, June 25, 2022

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Vallejo council gets first look at new budget, renames park for MLK

  •   7 min reads
Vallejo council gets first look at new budget, renames park for MLK
Vallejo City Hall.

VALLEJO – The Vallejo City Council is poised to carve out at least $350,000 in discretionary funds from the upcoming fiscal year budget to distribute to local nonprofits.

A handful of councilmembers supported the move as the council got its first look Tuesday night at the city’s proposed $290 million budget for 2022-23.

District 6 Councilmember Cristina Arriola expressed trepidation with the allocation in which each of the seven councilmembers will be free to donate $50,000 in taxpayer funds to nonprofits of their choosing.

“I feel very uncomfortable with accepting that money,” Arriola said. “It feels like a token, for me, to be able to give it to my pet projects and there (are) so many groups out there that are needy.”

The council was provided $400,000 in discretionary funding last May for the current fiscal year. Arriola said she’d like to see her portion go to the Participatory Budgeting program which allows city residents to vote on funding various city projects. In recent years, the participatory budget program has been reduced as the city shifted funds toward other needs in the city.  

Councilmember Mina Loera-Diaz, District 3, said she would gladly take Arriola’s allocation.

“I know my community, we know our community. Staff can do so much but we’re out there, we live here, we know who’s doing what,” Loera-Diaz told Arriola.

City Manager Mike Malone is projecting a structurally balanced budget as general fund revenues are expected to top $131 million with expenditures to reach $130 million. The city is projecting an 8.9% increase in general fund revenue, which includes an increase of nearly $5.5 million in sales tax revenue, and a $1.5 million increase in property tax revenue. Sales and property taxes account for a combined 59% of the city’s general fund.

Much of the council discussion centered on adding two additional code enforcement officers to handle an increasing workload. Malone said code enforcement has four budgeted positions but half are currently empty and the city has struggled to fill them. Malone said the city will re-evaluate the code enforcement budget in January to see if two new positions can be added with the goal to assign a code enforcement officer to each council district.

“We were just afraid that if we add the positions right now they would sit there anyways until after the first of the year because of the lack of success we’ve seen thus far in filling the ones that we currently have approved in the budget,” Malone said.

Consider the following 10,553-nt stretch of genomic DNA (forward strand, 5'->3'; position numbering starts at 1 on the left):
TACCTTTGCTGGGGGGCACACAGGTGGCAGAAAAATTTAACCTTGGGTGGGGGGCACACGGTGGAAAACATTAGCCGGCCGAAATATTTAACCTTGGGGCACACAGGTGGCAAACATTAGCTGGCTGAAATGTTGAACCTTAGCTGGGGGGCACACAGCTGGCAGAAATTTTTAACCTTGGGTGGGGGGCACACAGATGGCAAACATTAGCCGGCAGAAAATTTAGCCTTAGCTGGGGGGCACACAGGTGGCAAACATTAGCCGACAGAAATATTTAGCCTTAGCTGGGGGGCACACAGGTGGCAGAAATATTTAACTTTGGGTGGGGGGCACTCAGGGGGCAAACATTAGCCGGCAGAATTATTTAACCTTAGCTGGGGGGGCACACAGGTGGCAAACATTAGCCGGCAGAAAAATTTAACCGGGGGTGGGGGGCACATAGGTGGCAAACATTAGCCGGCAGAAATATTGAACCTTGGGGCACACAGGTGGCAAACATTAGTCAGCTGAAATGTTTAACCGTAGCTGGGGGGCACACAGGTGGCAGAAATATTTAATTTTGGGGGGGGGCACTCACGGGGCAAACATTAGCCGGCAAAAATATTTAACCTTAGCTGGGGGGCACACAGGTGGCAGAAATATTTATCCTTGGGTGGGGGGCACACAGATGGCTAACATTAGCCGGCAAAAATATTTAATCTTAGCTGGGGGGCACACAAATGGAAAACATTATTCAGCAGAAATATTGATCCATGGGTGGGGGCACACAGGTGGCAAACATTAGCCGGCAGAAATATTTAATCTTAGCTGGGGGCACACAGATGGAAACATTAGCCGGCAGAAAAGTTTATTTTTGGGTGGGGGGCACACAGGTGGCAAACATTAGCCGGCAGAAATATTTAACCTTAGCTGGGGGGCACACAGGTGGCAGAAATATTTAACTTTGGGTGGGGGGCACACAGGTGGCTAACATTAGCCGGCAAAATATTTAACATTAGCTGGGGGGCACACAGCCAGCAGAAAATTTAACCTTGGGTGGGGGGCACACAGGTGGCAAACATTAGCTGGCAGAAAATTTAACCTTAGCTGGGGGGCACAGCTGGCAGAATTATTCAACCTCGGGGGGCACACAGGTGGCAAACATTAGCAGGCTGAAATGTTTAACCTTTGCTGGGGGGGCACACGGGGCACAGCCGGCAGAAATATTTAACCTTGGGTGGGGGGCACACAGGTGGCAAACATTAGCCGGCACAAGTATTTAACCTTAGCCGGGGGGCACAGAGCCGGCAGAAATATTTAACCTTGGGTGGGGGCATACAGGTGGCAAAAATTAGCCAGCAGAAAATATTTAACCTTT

He also said his office is looking to move code enforcement out from under the Vallejo Police Department. That proposed move would require the creation of a new management system, Malone said.

The section handles various violations like junk and trash on private property, deteriorating housing, vacant buildings, weeds and overgrown vegetation, and graffiti, among others.

Loera-Diaz said code enforcement “is a top priority.”

“I see them as bringing in revenue as well with that enforcement,” she added.

The Vallejo Police Department is expected to receive a $4 million increase pushing it to a proposed $57.9 million budget; Vallejo police will continue to account for 45% of the city’s general fund expenditures, despite some calls for the community to redirect funding away from the force. The department had a  $45.5 million budget during the city’s 2019-20 fiscal year.

Rekha Nayar, finance director, said most of that $4 million increase comes from a general liability allocation. Nayar said general liability is an internal fund which allocates different amounts to each city department. During the past five years, the number of claims have increased against the city’s police force.

“Whichever department had a higher number of claims, they get a portion of that,” Nayar explained.

The $4 million increase also includes $838,000 for salaries and benefits and $300,000 for vehicle maintenance and replacement. City hall is recommending that the number of budgeted sworn police positions remain at 132, while the force receives 12 additional non-sworn positions boosting the civilian staff from 57 to 69. The city has struggled to hire police employees as well, with 70 of 201 allocated positions vacant as of April.

Vallejo police account for 19% of the city’s overall budget.

The council also addressed the number of city sponsored events, which includes $15,000 for the annual Mad Hatter parade, $40,000 for the Waterfront Weekend event, and a $10,000 allocation to the Empress Theater for various events.

Malone said city hall is looking to create a separate events budget from the general fund, saying that the city receives requests each week from groups seeking funding.

Meanwhile, McConnell said he had concerns that a growing cannabis black market was hurting the city’s ability to collect its marijuana tax. The city is projecting just over $3 million in cannabis revenue for the new fiscal year. McConnell said he would like to see some sort of financial analysis to see if it would be worth it to take enforcement action against illegal dispensaries.